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Go For It: Part 2b - The DLAB
Go For It
Part 2b: The DLAB
If you pass the DLAB, you may learn a
foreign language at the prestigous Defense Language Institute
Foreign Language Center (DLIFLC).
September 3, 2003
Overview I won't reveal my real name. Just call me "Jerry." This
is part 2b of my run-through of experiences with the enlistment process.
Here I'll talk about taking the DLAB.
Most people will take just the ASVAB.
You need to schedule the DLAB before you get to your MEPS (Military
Entrance Processing Station). You may take the test only if you're
trying to get a MOS/AFSC/Rating that specifically requires language
training, such as a linguist, cryptology or a signals intelligence
MOS. Your recruiter will help you determine if you need to and can
take the DLAB.
The DLAB is by far the strangest test I have ever taken. Most people
react similarly. I can't disclose too much about it, one of the reasons
being that it is all about a completely fictional language. It starts
simply and progressively builds in complexity, and by the end you
are combining several different rules that must be remembered.
If you are going to take the DLAB, here are my suggestions:
KNOW YOUR ENGLISH. If you understand one language well,
chances are you can apply that understanding to learning a new
KNOW YOUR GRAMMAR. A similar point to the above. I would
emphasize that knowing sentences and how to manipulate them easily
is VERY important. For example, "The chicken came before the egg"
and "Before the egg came the chicken" are two sentences with the
exact same meaning, but with the words in a different order. The
ability to rearrange words within a sentence is important on the
KNOW HOW TO LISTEN. Actually, I would rate this as the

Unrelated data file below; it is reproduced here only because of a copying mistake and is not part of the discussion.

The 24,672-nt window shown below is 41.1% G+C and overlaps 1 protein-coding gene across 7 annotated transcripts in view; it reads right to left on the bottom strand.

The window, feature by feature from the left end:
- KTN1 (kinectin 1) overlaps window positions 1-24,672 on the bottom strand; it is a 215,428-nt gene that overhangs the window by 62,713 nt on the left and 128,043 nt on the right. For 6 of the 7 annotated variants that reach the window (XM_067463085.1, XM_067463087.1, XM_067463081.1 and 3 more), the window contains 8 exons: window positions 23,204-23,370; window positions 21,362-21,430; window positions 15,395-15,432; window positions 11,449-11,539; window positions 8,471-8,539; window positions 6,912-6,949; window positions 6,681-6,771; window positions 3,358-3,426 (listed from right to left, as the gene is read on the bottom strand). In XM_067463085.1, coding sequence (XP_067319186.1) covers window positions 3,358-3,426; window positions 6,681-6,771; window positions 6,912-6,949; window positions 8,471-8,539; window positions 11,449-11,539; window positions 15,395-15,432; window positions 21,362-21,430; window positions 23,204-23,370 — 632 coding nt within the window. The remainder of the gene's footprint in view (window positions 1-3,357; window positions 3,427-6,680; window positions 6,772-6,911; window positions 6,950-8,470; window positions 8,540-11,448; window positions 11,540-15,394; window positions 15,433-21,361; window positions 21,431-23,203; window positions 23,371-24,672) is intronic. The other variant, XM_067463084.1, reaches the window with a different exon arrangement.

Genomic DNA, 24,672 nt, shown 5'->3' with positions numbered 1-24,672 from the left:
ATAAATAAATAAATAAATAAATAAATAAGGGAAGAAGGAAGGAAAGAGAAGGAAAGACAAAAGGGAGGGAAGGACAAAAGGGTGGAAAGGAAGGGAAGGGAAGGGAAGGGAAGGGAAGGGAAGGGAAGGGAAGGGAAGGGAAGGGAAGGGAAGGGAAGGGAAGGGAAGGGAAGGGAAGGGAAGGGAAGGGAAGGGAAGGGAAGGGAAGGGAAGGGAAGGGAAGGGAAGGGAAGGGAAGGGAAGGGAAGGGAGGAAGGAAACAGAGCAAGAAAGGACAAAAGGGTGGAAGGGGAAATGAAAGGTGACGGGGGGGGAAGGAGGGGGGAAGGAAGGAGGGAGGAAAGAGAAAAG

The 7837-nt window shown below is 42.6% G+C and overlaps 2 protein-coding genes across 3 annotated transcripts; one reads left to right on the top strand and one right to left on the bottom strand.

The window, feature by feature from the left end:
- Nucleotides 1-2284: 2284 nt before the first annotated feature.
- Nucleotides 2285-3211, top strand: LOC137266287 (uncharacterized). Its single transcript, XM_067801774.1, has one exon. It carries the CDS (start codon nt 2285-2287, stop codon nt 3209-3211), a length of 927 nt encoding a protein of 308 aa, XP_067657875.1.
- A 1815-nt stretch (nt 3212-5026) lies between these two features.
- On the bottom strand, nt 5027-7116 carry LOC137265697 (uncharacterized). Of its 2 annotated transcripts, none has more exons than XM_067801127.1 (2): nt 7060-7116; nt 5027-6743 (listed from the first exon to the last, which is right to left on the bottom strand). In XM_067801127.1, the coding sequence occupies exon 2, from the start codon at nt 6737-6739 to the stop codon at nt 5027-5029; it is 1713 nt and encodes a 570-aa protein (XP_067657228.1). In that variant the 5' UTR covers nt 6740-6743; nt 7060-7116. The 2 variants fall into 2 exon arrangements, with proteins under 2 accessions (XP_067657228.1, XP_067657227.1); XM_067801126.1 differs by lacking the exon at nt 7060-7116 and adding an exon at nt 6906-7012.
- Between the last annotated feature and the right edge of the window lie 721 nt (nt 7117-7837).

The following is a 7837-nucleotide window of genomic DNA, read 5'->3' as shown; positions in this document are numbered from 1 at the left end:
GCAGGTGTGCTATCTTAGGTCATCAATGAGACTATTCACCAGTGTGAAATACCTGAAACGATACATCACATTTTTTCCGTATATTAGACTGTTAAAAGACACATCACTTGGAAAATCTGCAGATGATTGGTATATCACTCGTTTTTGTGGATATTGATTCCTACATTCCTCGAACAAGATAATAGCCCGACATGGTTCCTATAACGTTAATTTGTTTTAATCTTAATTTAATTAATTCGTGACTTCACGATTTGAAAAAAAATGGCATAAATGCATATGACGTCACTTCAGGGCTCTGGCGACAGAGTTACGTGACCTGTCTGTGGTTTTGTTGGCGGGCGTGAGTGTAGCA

MOST important skill, as much of the test is given on tape. You
can improve your listening by:
Listening to music - particularly jazz or classical. Pick
out an instrument and follow it.
Listening intensely to different people's voices. Try to
follow not the words they say, but the pitches you hear. Can
you draw squiggly lines indicating when their voice goes up
or down? If so, that's good!
Listening to other foreign languages. It's better to listen
to one you know nothing about! Do not try to interpret the
language, just try to distinguish the different sounds of
the language, i.e. accents, connections, syllables, etc.
BE SURE YOU ENJOY SOLVING PUZZLES. Puzzle-solving skill
is emphasized in the DLAB. You will be inferring a lot of information.
FINAL SUGGESTION: You need to be able to visualize
what you say and vocalize what you see. If you can, for example,
look at pictures and quickly come up with a brief caption or description
of what's going on, then you're on the right track. And if you
can imagine a picture of what's going on when you read or hear
something, that helps too.
Oh yes: DO NOT FALL BEHIND! There are plenty of questions on
the DLAB, and you WILL make mistakes. Don't worry, there
is room for mistake making. The questions come quickly, so keep
up to speed with the tape and clock no matter what, or else you're
This is part 2b in a series of articles. Other articles
in the series: